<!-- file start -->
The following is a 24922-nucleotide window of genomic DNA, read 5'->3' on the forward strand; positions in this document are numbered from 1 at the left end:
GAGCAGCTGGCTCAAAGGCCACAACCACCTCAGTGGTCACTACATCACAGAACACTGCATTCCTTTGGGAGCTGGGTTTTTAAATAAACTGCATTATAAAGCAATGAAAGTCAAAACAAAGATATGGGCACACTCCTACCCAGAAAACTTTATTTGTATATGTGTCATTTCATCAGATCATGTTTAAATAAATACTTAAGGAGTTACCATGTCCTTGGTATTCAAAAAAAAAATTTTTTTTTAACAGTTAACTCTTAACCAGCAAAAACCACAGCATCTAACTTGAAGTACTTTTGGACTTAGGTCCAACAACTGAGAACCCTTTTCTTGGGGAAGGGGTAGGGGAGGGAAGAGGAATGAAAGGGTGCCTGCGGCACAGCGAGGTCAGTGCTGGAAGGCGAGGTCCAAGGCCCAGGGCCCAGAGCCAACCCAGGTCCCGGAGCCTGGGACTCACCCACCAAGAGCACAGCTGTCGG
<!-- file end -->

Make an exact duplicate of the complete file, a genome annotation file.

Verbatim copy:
The following is a 24922-nucleotide window of genomic DNA, read 5'->3' on the forward strand; positions in this document are numbered from 1 at the left end:
GAGCAGCTGGCTCAAAGGCCACAACCACCTCAGTGGTCACTACATCACAGAACACTGCATTCCTTTGGGAGCTGGGTTTTTAAATAAACTGCATTATAAAGCAATGAAAGTCAAAACAAAGATATGGGCACACTCCTACCCAGAAAACTTTATTTGTATATGTGTCATTTCATCAGATCATGTTTAAATAAATACTTAAGGAGTTACCATGTCCTTGGTATTCAAAAAAAAAATTTTTTTTTAACAGTTAACTCTTAACCAGCAAAAACCACAGCATCTAACTTGAAGTACTTTTGGACTTAGGTCCAACAACTGAGAACCCTTTTCTTGGGGAAGGGGTAGGGGAGGGAAGAGGAATGAAAGGGTGCCTGCGGCACAGCGAGGTCAGTGCTGGAAGGCGAGGTCCAAGGCCCAGGGCCCAGAGCCAACCCAGGTCCCGGAGCCTGGGACTCACCCACCAAGAGCACAGCTGTCGG